Next Weekend: CCL Regional Conference

Finding common ground: inspiring, educating and collaborating around effective climate action

I’m pleased to share that next weekend, March 4th & 5th will be the 2017 Greater Pacific North West Regional Conference – and guess what… I will be a guest speaker!

Citizen’s Climate Lobby advocates for national carbon fee and dividend legislation. This conference will inspire attendees to build political will for a livable world.

I will be facilitating a workshop on social media: how we can increase our presence online and shape the argument to move the needle on climate issues.

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State of the City: Mayor Ed Murray

CityofSeattleMayor Murray Delivered the State of the City address to Satellites today with optimism and caution. The Seattle Times article, shares Murray’s comments that while the tech and economic growth of Seattle, “‘reflects the 21st-century dreams of the 1962 World’s Fair: a vibrant city driven by technology and science creating jobs and innovation in everything from transportation to health care,’” it at the same time is weary of a growing population of homelessness which according to the One Night Count found an increase of 19% from last year which is very startling for what the future of Seattle could look like. Murray warns of the, “[fear] from the Great Depression as issues of homelessness and inequity continue despite decades of effort on the part of this city to resolve them.”

 

State Supreme Court: Charter schools are unconstitutional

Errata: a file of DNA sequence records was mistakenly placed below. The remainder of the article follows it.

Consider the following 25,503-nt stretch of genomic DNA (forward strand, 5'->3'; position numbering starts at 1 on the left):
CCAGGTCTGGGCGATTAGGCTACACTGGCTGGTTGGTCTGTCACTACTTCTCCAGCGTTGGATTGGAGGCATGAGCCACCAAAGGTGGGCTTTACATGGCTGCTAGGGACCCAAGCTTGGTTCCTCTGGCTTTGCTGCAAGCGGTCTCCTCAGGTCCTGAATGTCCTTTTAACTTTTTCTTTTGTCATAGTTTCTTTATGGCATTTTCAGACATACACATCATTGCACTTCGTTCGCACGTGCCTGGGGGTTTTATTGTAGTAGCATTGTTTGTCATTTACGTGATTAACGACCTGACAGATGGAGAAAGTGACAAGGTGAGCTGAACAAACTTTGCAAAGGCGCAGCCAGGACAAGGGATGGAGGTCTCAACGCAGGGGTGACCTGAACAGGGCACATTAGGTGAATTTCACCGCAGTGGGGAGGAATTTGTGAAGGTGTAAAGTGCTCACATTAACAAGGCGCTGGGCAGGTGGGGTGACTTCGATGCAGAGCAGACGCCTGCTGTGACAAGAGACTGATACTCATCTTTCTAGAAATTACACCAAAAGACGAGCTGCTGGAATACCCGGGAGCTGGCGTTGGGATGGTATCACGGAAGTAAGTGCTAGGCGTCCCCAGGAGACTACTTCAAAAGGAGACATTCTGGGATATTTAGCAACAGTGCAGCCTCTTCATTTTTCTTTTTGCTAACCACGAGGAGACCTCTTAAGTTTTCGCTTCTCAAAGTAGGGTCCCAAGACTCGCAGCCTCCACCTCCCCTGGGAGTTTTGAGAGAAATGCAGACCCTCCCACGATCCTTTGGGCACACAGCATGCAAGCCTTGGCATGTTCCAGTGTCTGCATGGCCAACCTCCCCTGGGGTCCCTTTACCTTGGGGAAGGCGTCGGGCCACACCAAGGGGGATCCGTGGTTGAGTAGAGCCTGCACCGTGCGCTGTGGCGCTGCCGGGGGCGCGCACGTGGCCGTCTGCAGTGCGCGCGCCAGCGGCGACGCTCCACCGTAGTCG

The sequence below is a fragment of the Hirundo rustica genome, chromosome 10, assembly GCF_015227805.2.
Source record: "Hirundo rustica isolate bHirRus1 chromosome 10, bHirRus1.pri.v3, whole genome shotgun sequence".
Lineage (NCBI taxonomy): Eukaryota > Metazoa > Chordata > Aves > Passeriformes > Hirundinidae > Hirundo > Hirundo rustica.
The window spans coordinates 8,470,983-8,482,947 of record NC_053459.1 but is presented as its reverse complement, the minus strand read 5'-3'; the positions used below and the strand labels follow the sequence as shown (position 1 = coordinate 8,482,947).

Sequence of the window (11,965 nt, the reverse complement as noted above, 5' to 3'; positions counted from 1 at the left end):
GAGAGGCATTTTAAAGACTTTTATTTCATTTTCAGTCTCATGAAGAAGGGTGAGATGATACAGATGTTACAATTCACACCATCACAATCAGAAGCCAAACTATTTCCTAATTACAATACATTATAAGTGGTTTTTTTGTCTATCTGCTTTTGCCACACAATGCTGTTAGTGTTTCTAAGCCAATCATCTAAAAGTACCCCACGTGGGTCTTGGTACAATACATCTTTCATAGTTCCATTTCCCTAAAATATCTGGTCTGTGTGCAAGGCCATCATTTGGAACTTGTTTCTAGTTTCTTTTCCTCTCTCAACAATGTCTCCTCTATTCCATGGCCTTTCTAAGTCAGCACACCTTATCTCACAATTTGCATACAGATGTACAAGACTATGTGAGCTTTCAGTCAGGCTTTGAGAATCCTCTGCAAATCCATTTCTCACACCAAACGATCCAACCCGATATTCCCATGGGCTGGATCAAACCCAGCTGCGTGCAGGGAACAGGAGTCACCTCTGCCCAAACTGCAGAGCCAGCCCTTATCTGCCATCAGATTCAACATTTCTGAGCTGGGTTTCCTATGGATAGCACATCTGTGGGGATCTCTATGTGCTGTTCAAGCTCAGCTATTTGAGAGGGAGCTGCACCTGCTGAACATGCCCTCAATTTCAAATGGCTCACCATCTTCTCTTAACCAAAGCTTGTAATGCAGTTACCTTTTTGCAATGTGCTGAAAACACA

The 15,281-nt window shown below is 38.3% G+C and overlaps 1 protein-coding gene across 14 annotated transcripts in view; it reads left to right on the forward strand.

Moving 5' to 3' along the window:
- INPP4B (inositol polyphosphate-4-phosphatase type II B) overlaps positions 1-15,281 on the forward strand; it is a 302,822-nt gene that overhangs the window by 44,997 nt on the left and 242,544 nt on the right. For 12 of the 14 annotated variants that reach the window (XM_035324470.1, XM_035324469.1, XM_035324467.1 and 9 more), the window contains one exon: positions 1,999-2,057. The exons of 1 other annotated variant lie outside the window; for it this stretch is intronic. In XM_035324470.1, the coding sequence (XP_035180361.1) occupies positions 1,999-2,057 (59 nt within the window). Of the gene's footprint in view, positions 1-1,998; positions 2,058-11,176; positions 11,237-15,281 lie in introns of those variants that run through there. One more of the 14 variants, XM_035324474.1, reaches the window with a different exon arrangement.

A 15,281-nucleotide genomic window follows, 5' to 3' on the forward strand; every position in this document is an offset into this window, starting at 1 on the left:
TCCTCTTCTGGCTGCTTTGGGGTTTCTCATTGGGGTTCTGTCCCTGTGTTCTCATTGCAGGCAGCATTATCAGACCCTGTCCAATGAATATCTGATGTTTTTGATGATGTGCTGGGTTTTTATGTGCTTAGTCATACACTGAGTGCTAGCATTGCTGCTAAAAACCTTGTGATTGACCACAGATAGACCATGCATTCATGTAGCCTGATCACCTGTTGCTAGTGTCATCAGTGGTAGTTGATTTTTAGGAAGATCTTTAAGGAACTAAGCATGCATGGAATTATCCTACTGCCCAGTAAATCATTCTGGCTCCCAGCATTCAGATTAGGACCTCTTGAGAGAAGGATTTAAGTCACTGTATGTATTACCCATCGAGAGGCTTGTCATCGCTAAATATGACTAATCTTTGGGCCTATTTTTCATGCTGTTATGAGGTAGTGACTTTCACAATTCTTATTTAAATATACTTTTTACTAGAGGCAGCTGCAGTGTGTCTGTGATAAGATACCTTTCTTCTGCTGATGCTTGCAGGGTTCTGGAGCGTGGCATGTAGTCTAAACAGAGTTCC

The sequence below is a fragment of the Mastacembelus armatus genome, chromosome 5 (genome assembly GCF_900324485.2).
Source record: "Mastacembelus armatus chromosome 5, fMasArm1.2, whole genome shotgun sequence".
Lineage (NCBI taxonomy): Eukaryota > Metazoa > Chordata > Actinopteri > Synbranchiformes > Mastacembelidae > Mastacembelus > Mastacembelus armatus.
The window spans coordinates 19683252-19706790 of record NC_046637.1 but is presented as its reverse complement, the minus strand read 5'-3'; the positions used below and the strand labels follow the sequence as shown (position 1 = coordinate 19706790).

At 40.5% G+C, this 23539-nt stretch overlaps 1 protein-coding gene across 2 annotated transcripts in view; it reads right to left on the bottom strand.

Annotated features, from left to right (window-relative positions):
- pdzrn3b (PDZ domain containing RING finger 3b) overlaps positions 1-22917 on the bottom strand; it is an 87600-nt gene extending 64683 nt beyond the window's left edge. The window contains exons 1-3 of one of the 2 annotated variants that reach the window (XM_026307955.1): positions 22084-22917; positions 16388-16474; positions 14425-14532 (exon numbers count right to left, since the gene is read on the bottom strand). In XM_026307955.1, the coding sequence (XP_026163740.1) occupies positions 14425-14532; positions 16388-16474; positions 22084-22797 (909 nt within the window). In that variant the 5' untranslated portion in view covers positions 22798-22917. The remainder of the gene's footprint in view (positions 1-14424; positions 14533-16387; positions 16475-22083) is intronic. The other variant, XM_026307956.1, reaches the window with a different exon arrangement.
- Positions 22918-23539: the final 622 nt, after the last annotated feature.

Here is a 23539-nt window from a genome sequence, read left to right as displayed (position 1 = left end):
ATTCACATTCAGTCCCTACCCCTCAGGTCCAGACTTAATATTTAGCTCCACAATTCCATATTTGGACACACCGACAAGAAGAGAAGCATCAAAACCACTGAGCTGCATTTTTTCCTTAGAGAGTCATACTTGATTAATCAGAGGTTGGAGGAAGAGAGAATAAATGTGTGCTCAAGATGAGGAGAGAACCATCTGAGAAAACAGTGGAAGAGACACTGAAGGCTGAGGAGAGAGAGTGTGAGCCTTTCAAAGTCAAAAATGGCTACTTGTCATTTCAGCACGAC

Employees of Washington Commercial Painters enter the Summit Sierra charter school as they retouch the interior during after hours, Friday, September 4, 2015. After nearly a year of deliberation, the state Supreme Court ruled late Friday afternoon that charter schools are not constitutional.

Friday, the Washington State Supreme Court overturned a law voted in 2012 that allowed for the public-funded support of charter schools for reasons of unconstitutionality.

“Justice Mary E. Fairhurst agreed with the majority that charter schools aren’t common schools, but argued in a partial dissenting opinion that the state “can constitutionally support charter schools through the general fund.” -The Seattle Times

Shouldn’t we explore any and all areas for opportunity for growth and improvement in the public education system? Shouldn’t we welcome new challenges? When there is a waitlist for charter schools, don’t we owe it to the children to ensure everyone has that opportunity? I mean isn’t that what this is all about anyway: the kids?

I still wholeheartedly do not like the fact that this means funds are diverted from public schools who also need them, and it sets a dangerous precedence for what public schools could become (i.e. the “bad” option), but the answer is not by remaining stagnant, we need radical reform and we need it now.

The Really Big One

faultThis article hits close to home for me, quite literally. The greater Seattle-area is home to the majority of my close friends and family, and when the Cascadia Subduction Zone drops, it will have disastrous effects on more people than any other natural disaster in North America.

What can we do with this fear that this article brought to the forefront of our minds? What can we do but live in fear or live in the moment? We can prepare. Know your exits in every situation, keep a backpack packed with food supplies, water, matches, water, flashlights, oh and did I say water? This article points out that it will take a month to a year to restore drinking water. And finally, lobby with cities to ensure that safety evacuations are shared with tenants, and buildings and roads are built with this ensuing threat in mind.

“On the face of it, earthquakes seem to present us with problems of space: the way we live along fault lines, in brick buildings, in homes made valuable by their proximity to the sea.”

The Really Big One: An earthquake will destry a sizable portion of the coastal Northwest. The question is when by Kathryn Schulz, The New Yorker